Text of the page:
The Larry Sanders Show at 25: Jeffrey Tambor reflects on a seminal TV show
Jeffrey Tambor cannot believe it’s been 25 years since the premiere of The Larry Sanders Show, Garry Shandling’s lovechild and homage to late night television on HBO. “You really threw me. I had no idea it was that long ago,” Tambor remarked to EW on the occasion. “Wasn’t it 3 o’clock yesterday I was on that set?”
It indeed has been a little longer than that, as evidenced by Tambor’s impressive body of work in the ensuing years (most notably on the again-rebooted Arrested Development and Emmy Award-winning Transparent), but the veteran theater and television actor still credits his role on Larry Sanders as the one that made him a star (and a true star he is — Tambor received his gilded place on the Hollywood Walk of Fame just last week). “[The show] took me to school on being in the moment,” says the actor.
Sanders, modeled after the classic late-night talk show that was already a television staple thanks to Johnny Carson, updated the format by going slightly meta — this faux-reality show still welcomed an impressive roster of talent for onstage interviews with host Larry Sanders (Shandling), but the cameras stayed rolling during commercial breaks and after the show wrapped each night to reveal the goings-on behind the scenes.
Tambor’s role, as show announcer and perennial sidekick Hank Kingsley, quickly became a crowd favorite. Whether the audience was laughing at him for his foolishness and unchecked ego, or with him for his earnestness and commitment to the work, the man responsible for “Hey Now!” became an intrinsic part of the show from the first. “Often people call him a buffoon, and I rankle at that,” Tambor says of his character. “Because I think he loved going to work, and I think — except for the time when he took over the show — I think he was a pretty good second man.”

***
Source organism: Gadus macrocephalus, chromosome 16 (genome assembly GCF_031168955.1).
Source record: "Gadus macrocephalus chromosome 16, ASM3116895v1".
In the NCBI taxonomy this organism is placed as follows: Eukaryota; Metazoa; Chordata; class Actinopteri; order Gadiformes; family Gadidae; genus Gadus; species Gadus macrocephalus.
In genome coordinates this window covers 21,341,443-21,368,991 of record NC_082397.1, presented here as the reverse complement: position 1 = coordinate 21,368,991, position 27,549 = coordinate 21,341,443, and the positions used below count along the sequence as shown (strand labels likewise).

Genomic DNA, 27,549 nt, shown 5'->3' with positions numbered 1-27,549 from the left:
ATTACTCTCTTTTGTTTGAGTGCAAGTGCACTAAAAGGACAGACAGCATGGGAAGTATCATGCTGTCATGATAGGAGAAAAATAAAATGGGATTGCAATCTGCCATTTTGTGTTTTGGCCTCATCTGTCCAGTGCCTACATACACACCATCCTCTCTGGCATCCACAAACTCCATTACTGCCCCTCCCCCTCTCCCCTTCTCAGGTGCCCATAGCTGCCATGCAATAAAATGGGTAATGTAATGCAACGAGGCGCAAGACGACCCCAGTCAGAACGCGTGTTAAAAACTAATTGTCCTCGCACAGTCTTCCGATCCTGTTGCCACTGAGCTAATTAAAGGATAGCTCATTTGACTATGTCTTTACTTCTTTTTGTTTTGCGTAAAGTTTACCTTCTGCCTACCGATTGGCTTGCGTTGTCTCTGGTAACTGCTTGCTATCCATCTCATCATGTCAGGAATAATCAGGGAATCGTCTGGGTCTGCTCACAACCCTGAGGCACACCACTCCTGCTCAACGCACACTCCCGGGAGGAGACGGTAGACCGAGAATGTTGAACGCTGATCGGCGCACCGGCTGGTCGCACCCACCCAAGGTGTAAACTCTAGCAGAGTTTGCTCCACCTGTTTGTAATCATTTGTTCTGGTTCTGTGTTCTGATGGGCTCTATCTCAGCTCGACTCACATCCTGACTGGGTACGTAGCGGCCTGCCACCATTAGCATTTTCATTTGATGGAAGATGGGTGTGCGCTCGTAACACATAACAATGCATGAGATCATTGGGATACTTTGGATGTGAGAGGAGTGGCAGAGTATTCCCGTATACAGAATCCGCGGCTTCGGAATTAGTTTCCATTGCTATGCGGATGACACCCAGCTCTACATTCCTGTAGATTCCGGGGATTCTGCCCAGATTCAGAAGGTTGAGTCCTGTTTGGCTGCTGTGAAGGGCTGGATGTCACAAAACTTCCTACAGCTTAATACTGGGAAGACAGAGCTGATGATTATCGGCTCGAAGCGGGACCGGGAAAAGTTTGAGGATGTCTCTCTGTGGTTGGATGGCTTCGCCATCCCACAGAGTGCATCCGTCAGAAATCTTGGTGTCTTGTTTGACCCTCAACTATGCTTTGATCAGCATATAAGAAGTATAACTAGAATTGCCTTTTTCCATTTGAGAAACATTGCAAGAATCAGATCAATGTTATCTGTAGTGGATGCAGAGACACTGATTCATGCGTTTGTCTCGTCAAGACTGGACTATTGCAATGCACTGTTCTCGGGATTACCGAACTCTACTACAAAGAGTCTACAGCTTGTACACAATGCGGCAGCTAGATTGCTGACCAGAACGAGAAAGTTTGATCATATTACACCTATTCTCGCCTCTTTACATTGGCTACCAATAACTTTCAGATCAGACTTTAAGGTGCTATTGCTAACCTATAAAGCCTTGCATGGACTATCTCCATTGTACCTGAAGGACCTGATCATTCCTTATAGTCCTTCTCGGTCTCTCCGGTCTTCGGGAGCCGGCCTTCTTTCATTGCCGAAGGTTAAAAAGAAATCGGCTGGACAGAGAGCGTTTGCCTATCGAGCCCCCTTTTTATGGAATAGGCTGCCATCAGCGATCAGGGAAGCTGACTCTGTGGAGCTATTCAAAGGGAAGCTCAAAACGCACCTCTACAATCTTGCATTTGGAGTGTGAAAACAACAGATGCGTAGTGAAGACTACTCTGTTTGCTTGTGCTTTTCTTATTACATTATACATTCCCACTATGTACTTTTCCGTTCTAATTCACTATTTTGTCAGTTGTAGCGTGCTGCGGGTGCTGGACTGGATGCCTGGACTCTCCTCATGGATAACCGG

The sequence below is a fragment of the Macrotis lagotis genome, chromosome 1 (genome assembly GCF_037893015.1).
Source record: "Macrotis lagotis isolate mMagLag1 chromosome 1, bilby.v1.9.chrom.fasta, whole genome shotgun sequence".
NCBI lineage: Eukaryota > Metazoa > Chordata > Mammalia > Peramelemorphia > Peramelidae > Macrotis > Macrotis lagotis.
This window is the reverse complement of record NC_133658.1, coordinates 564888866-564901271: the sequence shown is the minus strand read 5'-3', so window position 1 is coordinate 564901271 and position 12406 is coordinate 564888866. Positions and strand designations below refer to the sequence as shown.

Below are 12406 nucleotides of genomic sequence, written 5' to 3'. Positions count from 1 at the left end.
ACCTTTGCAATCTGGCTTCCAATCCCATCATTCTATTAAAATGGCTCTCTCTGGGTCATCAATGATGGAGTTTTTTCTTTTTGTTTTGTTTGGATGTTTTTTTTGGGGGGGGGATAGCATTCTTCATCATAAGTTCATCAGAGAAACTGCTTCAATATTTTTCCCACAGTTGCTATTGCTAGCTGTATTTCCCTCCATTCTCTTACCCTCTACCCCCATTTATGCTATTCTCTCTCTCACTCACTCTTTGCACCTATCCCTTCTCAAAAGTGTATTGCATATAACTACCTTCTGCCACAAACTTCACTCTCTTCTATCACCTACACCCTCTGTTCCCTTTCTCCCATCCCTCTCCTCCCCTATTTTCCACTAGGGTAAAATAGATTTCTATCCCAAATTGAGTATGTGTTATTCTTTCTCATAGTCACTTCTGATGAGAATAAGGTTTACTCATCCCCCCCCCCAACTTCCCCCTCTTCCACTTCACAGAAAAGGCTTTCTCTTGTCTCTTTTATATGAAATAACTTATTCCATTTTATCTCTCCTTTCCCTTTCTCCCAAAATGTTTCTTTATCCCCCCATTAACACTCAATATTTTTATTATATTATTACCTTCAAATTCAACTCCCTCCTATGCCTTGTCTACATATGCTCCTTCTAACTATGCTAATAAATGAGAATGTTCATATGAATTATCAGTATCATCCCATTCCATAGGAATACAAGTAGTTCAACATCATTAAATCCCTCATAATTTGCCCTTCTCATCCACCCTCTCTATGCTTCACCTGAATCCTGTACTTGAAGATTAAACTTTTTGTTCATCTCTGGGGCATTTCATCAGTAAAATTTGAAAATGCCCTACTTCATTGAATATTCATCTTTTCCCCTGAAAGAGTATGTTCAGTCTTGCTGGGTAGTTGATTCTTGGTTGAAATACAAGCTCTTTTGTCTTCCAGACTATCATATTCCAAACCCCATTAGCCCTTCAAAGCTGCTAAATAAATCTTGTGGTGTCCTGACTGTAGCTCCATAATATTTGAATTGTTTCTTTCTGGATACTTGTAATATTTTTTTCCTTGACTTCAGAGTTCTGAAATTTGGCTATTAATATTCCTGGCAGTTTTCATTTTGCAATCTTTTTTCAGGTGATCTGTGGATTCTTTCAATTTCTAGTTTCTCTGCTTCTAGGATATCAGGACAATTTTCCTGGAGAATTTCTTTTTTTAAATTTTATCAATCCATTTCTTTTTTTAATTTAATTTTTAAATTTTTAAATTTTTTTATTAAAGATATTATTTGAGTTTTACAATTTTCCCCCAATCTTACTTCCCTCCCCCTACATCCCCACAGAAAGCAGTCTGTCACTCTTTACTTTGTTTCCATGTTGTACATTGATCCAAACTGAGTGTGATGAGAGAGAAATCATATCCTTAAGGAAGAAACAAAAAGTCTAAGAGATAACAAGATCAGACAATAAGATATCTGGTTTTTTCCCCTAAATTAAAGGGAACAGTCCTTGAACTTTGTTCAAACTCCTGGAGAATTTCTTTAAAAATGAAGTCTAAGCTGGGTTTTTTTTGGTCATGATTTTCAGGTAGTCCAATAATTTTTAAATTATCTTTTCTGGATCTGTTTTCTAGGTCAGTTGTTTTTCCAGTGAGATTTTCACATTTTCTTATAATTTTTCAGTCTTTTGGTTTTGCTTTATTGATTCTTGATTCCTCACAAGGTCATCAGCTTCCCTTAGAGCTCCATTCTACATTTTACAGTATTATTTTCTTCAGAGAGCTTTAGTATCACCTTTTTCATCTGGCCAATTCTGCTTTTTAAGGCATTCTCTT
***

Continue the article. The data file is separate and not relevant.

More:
Looking back at it from 2017, The Larry Sanders Show is notable for another reason. With its casual walk-and-talk camera work and cringe-worthy workplace shenanigans, Sanders provided the blueprint for other mockumentary-style hits, from The Office to Veep. “What I loved about what Garry did was that he trusted his audience and said, ‘Here’s what this is, do what you will with it,'” says Tambor. “‘You wanna laugh at it? You wanna muse at it? You wanna think about it?’ And I love that. I think that’s what was very new.”
The show is like a treasure trove of familiar faces, from a young Bob Odenkirk and Jon Stewart to Janeane Garofalo and David Duchovny, who had an ongoing series-long “flirtation” with Garry. (This is back when gay jokes were apparently still deemed edgy enough to stand on their own.)
As for the pilot episode, Tambor remembers one anecdote in particular that illustrates how Shandling — who died last year at the age of 66 — worked and cared for his cast. It was the very first shot, and Tambor remembers feeling his heart beating through his chest as he and his cast mates filmed a walk-and-talk down the hallway to the elevator:
<"We get to the elevator… 'And…cut!‘ And then Garry did this thing. He stopped, and he put his hand out, with his palm up, and he gestured to each one of us, one after the other, and the gesture implied, implicit in that gesture was, ‘Are you OK?‘ I remember saying [to myself], ‘I am safe, this is going to be quite a journey, and this thing is… I’m home.'”
You can read more of Tambor’s recollections on Garry Shandling and The Larry Sanders Show in his memoir, Are You Anybody?, out now. Additionally, The Larry Sanders Show is currently available to stream on HBO Go.
The Larry Sanders Show